The Orbi Router (RBR50) can also be purchased separately ($250) if you just want an (expensive) AC1200 class router. The Satellite (RBS50) can be pre-ordered now, for late November shipment, but will require new firmware before it can be supported. When that new firmware appears, it's unclear whether additional satellites will form a mesh (communicate with each other) or star (communicate back to the Orbi router) network.
Readers report that Costco is selling an Orbi "three-pack" with one Router and two Satellites. There are reports of other retailers, including Best Buy, selling separate Satellites. Two Satellite configurations are reported to work, but only with both Satellites connecting to the Router, not to each other. Firmware v188.8.131.52 adds support for adding additional satellites to the setup wizard.
Orbi's FCC inside photos are under temporary non-disclosure until late January 2017. So after testing was complete, I opened up the Orbi router. (Tip to others attempting this: remove all labels!).
Orbi is built on a Qualcomm / Qualcomm Atheros platform. In fact, it's the first product to use Qualcomm's SON (Self-Organizing Network) technology introduced this past January at CES 2016. The photo below of the connector side of the board shows the Qualcomm IPQ4019 2x2 802.11 SoC, that supports device connection. The CSR8811 Bluetooth 4.1 radio SoC is photo top center. Its antenna is to the right of the mini RF connector.
Note the IPQ4019 supports MU-MIMO. But with only two streams, total throughput improvement may be hard to detect, even if you have at least two MU-MIMO enabled devices. The 5 GHz 4x4 backhaul radio is supplied via a QCA9984 on the other side of the board, which also supports MU-MIMO. This could give Orbi an edge when NETGEAR enables multi-satellite support. This 4x4 SoC also supports 160 MHz channels, although NETGEAR makes no mention of this in any Orbi literature and didn't mention it during the pre-launch briefings.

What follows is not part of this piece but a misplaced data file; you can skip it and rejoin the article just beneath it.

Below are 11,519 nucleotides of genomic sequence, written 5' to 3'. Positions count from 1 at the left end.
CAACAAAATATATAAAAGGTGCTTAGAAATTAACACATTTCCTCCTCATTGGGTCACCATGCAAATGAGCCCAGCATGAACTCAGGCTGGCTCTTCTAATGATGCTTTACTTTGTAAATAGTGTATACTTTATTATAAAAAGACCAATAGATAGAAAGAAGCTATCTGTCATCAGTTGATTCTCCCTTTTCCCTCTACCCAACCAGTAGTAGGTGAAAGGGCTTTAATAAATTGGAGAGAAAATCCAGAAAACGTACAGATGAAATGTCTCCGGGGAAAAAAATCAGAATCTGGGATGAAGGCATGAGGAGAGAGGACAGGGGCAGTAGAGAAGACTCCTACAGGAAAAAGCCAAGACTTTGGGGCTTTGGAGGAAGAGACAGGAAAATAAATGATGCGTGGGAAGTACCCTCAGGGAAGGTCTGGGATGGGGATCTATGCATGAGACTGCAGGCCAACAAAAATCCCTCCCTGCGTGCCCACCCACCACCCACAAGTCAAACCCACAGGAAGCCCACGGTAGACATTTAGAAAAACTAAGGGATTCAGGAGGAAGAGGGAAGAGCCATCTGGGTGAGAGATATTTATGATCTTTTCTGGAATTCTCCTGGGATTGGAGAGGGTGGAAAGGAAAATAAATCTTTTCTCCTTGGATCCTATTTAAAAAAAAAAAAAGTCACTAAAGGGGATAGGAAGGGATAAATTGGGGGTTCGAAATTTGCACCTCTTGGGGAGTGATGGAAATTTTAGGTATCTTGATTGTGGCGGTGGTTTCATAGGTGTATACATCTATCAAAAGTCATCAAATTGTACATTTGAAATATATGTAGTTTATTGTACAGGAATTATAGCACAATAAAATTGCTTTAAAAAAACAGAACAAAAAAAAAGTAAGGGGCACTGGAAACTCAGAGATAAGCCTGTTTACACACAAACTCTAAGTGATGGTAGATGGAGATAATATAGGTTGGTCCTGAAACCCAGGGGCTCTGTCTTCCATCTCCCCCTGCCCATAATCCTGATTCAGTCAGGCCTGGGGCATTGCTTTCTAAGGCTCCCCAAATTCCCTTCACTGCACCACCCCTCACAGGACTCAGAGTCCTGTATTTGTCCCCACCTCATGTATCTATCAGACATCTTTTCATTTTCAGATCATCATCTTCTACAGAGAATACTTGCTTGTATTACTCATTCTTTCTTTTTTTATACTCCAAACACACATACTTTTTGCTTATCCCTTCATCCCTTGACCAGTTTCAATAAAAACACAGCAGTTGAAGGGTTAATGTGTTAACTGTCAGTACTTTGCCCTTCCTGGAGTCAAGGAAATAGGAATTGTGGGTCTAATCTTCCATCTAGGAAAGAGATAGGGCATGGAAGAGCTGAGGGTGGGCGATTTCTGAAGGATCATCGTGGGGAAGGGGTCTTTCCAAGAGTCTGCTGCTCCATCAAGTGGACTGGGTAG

Orbi's internal antennas are worthy of note. I don't know how to describe the design, but they are not the usual bent-metal or PC board designs. Four 5 GHz backhaul radio antennas are at the top; two dual-band device connection antennas are set below them on Orbi's sides.
Orbi antenna detail
The complete component list is in Table 1, along with eero and Luma. Note that I'm giving eero the benefit of the doubt and listing its 5 GHz only radio as dedicated to backhaul; I'm not sure if that's actually the case. Even if it is, however, eero's backhaul is a 2x2 connection vs. Orbi's 4x4, providing half the maximum potential bandwidth. Orbi also includes a Bluetooth 4.1 radio, which can be used with an Orbi app for setup.
|CPU||Qualcomm IPQ4019||Qualcomm IPQ4018 2x2 a/b/g/n/ac SoC||Qualcomm dual-core IPQ8062 @ 1 GHz|
|Switch||QCA8075||QCA8075||Qualcomm Atheros QCA8337|
|RAM||512 MB||256 MB||512 MB|
|Flash||4 GB||128 MB
|2.4 GHz Radio||- In IPQ4019
- Skyworks SKY2623L 2.4 GHz Power Amp (x2)
| - In IPQ4018
- Skyworks RFX8425 2.4 GHz RF front end (x2)
| -QCA9982 2x2 MU-MIMO 802.11abgnac radio
- RFMD RFFM4204 2.4 GHz Front End (x2)
|5 GHz radio||- In IPQ4019
- RFMD RFPA5542 5 GHz power amp (x2)
|- In IPQ4018
- Skyworks SKY85716-11 5 GHz RF front end (x2)
|- QCA9982 2x2 MU-MIMO 802.11abgnac radio
- RFMD RFPA5522 5 GHz power amp (x4)
|5 GHz backhaul||- QCA9984
- RFMD RFPA5542 5 GHz power amp (x4)
|None||- QCA9882 2x2 MU-MIMO 802.11abgnac radio
- RFMD RFPA5522 5 GHz power amp (x2)
|Bluetooth||CSR8811 Bluetooth 4.1 SoC||CSR8510 Bluetooth 4.0 SoC||Atheros AR3012 Bluetooth 4.0 SoC|
Table 1: Component summary and comparison
The gallery below has more pictures of Orbi in various stages of undress.